CU-MEDi visits Queen Savang Vadhana Memorial Hospital

CU-MEDi visits Queen Savang Vadhana Memorial Hospital

CU-MEDi Core Team, led by Assoc. Prof. S Chanchai Sittipunt, M.D. (Dean of Faculty of Medicine and Director of King Chulalongkorn Memorial Hospital), recently attended the meeting with the management of Queen Savang Vadhana Memorial Hospital, led by Assoc. Prof. Sopon Napathorn, M.D. (Assistant Secretary General of the Thai Red Cross Society and Director of Queen Savang Vadhana Memorial Hospital) to update the hospital’s preparation for teaching and learning for CU-MEDi medical students.

In this regard, the team visited clinical areas of the hospital where the CU-MEDi students will be rotated in the clerkship and externship phases.

The clerkship and externship phases of CU-MEDi program will be primarily taken place at Queen Savang Vadhana Memorial Hospital in Chonburi. The students will rotate through different clinical areas of the hospital, including inpatient wards, outpatient clinics, operating rooms, labor rooms, and emergency departments. However, a few rotations will take place at King Chulalongkorn Memorial Hospital and at foreign hospitals when students spend time abroad in the externship phase.



Have you ever imagined being your own personal doctor and managing your own health sitting in front of a TV at home? Testing that once seemed risky out of the hands of medical professionals is now more than ever a touchable reality. The advancement of handheld technology has brought an explosion of personal health gadgets such as smart watches that can monitor heart rate, blood pressure, breathing, and calories burned. High-speed internet advances have allowed for the efficient use of mobile phone applications, online consultant services, telemedicine, and even AI therapists. Some laboratory tests can even be ordered from home at the click of the button, with tool kits delivered and results available quickly online.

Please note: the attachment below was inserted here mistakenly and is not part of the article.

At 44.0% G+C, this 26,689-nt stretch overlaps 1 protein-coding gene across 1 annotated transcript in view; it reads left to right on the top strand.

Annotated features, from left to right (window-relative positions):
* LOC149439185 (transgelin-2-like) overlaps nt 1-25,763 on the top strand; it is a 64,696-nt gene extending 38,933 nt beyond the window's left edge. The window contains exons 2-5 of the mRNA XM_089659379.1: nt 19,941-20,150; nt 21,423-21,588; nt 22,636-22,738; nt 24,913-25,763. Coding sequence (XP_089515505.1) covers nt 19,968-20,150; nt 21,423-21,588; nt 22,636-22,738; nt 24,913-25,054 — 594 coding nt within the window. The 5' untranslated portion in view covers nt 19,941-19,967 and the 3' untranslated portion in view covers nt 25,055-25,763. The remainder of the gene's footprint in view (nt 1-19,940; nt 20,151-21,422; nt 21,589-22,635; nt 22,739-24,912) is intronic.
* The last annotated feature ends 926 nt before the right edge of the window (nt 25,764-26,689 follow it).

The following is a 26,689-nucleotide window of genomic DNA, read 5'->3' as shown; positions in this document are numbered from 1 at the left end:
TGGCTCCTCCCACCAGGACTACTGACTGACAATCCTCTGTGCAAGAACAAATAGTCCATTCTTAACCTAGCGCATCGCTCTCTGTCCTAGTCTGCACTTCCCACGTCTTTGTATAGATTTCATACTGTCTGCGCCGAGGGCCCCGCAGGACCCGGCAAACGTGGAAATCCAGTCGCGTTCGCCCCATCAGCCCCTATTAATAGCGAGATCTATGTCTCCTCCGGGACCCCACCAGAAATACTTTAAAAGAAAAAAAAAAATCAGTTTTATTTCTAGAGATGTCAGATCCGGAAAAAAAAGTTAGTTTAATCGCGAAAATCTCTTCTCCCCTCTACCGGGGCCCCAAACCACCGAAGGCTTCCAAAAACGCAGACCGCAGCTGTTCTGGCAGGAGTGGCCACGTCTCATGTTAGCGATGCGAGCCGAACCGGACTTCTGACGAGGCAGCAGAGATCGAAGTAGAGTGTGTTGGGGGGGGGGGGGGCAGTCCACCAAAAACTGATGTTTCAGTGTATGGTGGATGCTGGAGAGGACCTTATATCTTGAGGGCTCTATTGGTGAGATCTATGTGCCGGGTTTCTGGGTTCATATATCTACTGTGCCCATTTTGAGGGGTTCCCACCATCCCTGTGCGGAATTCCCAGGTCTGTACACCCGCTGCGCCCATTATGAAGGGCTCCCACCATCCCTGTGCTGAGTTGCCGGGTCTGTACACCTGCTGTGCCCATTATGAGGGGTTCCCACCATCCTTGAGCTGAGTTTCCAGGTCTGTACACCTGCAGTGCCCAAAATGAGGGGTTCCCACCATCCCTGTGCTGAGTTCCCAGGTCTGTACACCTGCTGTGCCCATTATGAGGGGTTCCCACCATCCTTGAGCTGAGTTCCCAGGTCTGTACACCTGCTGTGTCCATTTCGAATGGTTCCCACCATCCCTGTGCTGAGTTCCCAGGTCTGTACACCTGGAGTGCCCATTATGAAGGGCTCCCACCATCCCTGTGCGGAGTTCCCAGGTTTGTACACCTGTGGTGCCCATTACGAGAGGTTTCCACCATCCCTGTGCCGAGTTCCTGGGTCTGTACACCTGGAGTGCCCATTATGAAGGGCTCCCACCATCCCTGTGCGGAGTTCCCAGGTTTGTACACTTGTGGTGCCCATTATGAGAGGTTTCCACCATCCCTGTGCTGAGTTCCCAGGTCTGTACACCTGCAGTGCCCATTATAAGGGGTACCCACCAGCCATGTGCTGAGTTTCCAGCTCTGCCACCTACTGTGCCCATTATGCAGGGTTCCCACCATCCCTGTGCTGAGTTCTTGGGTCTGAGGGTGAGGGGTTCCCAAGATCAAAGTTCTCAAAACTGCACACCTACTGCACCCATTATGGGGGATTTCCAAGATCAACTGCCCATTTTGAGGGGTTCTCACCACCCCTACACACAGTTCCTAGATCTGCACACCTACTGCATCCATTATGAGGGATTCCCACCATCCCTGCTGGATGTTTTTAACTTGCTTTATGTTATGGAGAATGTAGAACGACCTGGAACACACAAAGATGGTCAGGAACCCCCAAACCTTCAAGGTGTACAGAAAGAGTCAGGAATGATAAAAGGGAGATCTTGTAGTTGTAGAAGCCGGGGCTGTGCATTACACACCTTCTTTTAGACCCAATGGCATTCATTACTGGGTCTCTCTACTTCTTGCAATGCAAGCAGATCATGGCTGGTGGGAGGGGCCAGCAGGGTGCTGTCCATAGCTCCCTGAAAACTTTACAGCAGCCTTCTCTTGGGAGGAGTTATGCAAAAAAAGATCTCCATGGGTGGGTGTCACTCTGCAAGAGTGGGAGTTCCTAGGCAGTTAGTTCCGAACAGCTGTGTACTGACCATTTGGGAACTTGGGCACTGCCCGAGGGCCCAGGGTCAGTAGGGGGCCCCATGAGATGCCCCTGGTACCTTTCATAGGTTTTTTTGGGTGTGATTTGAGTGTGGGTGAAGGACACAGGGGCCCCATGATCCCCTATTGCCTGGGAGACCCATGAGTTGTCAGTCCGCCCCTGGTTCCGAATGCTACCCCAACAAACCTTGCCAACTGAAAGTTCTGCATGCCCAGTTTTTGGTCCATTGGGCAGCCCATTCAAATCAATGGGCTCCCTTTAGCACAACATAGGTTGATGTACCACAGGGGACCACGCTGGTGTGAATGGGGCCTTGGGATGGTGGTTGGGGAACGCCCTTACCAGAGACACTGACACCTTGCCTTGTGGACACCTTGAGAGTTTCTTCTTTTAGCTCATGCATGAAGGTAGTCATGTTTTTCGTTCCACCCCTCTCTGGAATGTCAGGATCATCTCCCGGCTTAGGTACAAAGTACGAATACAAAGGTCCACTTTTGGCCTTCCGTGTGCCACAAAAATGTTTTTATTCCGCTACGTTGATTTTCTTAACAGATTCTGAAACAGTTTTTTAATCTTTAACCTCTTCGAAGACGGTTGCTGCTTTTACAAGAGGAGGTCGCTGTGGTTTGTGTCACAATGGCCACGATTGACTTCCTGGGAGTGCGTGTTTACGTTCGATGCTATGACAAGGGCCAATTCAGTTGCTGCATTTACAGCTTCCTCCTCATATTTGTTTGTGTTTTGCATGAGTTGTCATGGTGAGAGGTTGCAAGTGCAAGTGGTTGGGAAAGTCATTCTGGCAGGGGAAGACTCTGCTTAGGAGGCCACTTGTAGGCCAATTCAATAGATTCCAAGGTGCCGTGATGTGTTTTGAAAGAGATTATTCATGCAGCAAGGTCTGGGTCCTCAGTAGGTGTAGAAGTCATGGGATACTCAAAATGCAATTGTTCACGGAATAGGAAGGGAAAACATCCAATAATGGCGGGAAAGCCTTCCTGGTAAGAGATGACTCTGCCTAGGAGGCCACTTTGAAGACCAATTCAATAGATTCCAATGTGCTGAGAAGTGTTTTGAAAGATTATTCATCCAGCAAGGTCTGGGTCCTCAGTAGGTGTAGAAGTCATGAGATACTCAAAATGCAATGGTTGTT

Future prospects of healthcare are moving from being doctor-centered to the patient viewpoint. Disease treatments will also expand to lifestyle remedies and coaching and extend out from visits to the hospital to a 24/7 online service. We might see more data doctors, where personal information of patients is streamed through an online platform and managed by professionals behind screens in ‘Care Hubs.’ After analysis of the person’s health data, they can provide individualized consult to each person, and recommend fitness programs that utilize entertainment and games to increase compliance. Personal devices will have bio-sensors to detect critical vital signs like irregular heartbeats and will be able to immediately send alerts to their doctors for any signs of life threatening conditions. Healthcare will be accessible where ever as internet connectivity becomes more and more ubiquitous.